In order to psychometrically validate the latent trait model, two methodological steps are followed: firstly, the items are each assigned to one factor and the resulting model is tested by means of confirmatory factor analysis. Secondly, for each factor formed out of a linear combination of its corresponding items, the relationships between factors is assessed via linear regression.

By applying Bayesian inference methodology, one is able to assign prior distributions to each of the assessed parameters described above. Prior knowledge about each item’s factor loading as well as the regression coefficients between factors can be described by a prior distribution, implying hypotheses about the quantitative nature of the parameter. When there is a lack of prior information, one uses what is known as an uninformative prior distribution, characterized by a centered mean and high standard deviation in a distribution. There is an ongoing debate in statistical science about whether the use of informed priors is valid in scientific research, but just as in regular hypothesis testing, it is favorable to include every available source of prior information [16] into a statistical model. In order to assess the legitimacy of the chosen prior distributions, one can cross-validate the statistical model by comparing it to a completely uninformed alternative to see if one’s choice of prior distributions affected the outcome of the analysis [15].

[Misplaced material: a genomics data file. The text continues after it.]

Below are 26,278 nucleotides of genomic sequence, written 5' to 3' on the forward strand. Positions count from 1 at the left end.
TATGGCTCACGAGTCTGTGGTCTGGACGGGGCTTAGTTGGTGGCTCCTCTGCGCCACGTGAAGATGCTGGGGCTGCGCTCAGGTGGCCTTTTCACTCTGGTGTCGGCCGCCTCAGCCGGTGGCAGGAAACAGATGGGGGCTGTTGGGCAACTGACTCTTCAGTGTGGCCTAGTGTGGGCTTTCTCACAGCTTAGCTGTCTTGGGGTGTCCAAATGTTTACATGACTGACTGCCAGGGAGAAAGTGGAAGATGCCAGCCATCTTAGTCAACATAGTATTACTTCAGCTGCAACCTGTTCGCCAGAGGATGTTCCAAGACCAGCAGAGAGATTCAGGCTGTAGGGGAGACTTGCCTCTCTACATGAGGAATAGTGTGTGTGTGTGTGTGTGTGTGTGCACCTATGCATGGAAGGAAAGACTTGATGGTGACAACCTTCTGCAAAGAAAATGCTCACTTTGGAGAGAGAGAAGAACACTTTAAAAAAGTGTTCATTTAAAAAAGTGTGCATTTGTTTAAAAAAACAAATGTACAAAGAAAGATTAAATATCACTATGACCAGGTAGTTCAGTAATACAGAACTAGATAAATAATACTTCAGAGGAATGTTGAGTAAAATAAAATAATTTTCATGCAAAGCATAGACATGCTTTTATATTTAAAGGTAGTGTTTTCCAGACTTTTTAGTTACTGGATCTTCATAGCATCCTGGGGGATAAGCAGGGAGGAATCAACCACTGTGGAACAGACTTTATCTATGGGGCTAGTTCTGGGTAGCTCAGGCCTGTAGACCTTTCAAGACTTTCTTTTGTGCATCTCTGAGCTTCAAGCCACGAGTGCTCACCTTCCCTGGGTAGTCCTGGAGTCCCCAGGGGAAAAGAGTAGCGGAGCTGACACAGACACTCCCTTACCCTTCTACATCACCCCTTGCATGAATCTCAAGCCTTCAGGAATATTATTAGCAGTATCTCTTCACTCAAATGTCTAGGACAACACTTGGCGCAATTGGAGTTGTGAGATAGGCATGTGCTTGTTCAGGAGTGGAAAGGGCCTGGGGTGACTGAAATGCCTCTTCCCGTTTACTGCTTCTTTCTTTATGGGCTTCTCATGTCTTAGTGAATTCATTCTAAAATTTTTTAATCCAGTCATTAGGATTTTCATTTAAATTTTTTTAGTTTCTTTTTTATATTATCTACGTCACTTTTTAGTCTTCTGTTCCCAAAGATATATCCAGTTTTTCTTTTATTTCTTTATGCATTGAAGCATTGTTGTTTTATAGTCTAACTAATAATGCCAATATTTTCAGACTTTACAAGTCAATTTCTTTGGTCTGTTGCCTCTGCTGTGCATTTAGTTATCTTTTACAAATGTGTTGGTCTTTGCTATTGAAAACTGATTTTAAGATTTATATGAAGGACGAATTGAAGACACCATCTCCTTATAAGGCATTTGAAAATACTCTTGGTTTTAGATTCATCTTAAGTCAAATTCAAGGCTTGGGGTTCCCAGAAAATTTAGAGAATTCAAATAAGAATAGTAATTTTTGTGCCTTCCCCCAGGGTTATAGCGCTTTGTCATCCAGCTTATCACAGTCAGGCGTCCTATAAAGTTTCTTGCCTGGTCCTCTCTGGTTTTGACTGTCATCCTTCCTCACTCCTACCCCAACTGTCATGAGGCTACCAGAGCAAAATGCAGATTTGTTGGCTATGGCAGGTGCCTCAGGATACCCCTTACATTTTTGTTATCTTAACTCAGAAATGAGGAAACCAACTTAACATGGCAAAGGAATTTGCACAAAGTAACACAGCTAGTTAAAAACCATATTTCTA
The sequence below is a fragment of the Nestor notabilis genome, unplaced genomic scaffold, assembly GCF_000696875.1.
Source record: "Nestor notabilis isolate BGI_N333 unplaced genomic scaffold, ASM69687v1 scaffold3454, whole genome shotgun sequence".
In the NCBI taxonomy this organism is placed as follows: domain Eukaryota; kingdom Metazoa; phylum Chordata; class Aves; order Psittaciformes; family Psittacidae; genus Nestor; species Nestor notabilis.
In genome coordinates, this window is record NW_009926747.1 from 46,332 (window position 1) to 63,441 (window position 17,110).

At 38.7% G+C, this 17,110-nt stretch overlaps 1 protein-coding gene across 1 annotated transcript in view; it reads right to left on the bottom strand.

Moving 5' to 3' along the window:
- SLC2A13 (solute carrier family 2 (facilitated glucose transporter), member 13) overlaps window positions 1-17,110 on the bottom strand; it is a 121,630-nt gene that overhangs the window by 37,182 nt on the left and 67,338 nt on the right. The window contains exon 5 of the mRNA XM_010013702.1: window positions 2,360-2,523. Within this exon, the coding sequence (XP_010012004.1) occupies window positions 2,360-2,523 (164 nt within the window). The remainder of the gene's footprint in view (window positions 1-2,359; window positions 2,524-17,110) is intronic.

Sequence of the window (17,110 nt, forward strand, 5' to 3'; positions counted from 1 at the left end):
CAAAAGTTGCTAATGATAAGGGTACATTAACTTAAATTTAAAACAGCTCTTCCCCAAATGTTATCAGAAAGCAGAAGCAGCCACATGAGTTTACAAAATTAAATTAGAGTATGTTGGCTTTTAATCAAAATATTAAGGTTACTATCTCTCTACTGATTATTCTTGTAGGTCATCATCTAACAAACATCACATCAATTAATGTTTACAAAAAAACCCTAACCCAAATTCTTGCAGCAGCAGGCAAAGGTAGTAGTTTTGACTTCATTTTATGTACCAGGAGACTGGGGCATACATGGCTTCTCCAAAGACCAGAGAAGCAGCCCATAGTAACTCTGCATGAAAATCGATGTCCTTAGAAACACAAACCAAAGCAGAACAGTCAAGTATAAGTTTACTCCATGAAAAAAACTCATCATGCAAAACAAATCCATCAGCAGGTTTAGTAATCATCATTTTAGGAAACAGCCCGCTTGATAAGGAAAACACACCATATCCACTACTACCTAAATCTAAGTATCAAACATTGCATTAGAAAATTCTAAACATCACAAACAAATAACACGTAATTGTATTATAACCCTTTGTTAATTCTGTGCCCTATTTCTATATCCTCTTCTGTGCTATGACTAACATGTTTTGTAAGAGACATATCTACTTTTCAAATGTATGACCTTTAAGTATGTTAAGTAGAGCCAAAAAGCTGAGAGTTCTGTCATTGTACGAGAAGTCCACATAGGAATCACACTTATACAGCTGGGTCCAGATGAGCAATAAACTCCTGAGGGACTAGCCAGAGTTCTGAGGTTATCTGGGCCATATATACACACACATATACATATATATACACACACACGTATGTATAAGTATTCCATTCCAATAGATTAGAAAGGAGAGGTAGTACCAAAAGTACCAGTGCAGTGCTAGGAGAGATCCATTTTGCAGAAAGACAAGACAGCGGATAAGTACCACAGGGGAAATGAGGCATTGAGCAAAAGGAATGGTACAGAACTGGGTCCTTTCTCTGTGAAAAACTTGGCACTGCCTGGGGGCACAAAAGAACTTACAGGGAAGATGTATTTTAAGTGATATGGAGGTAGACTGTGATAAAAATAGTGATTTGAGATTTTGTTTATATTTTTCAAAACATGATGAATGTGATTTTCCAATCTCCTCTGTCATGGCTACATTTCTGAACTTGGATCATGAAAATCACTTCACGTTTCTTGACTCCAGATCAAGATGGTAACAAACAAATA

Methods and expert evaluation

An expert study was included into the process of informing prior distributions in the latent trait model. It was conducted at the Technische Universität Darmstadt, Germany, in 2013.

Assessment of expert agreement on item-factor classification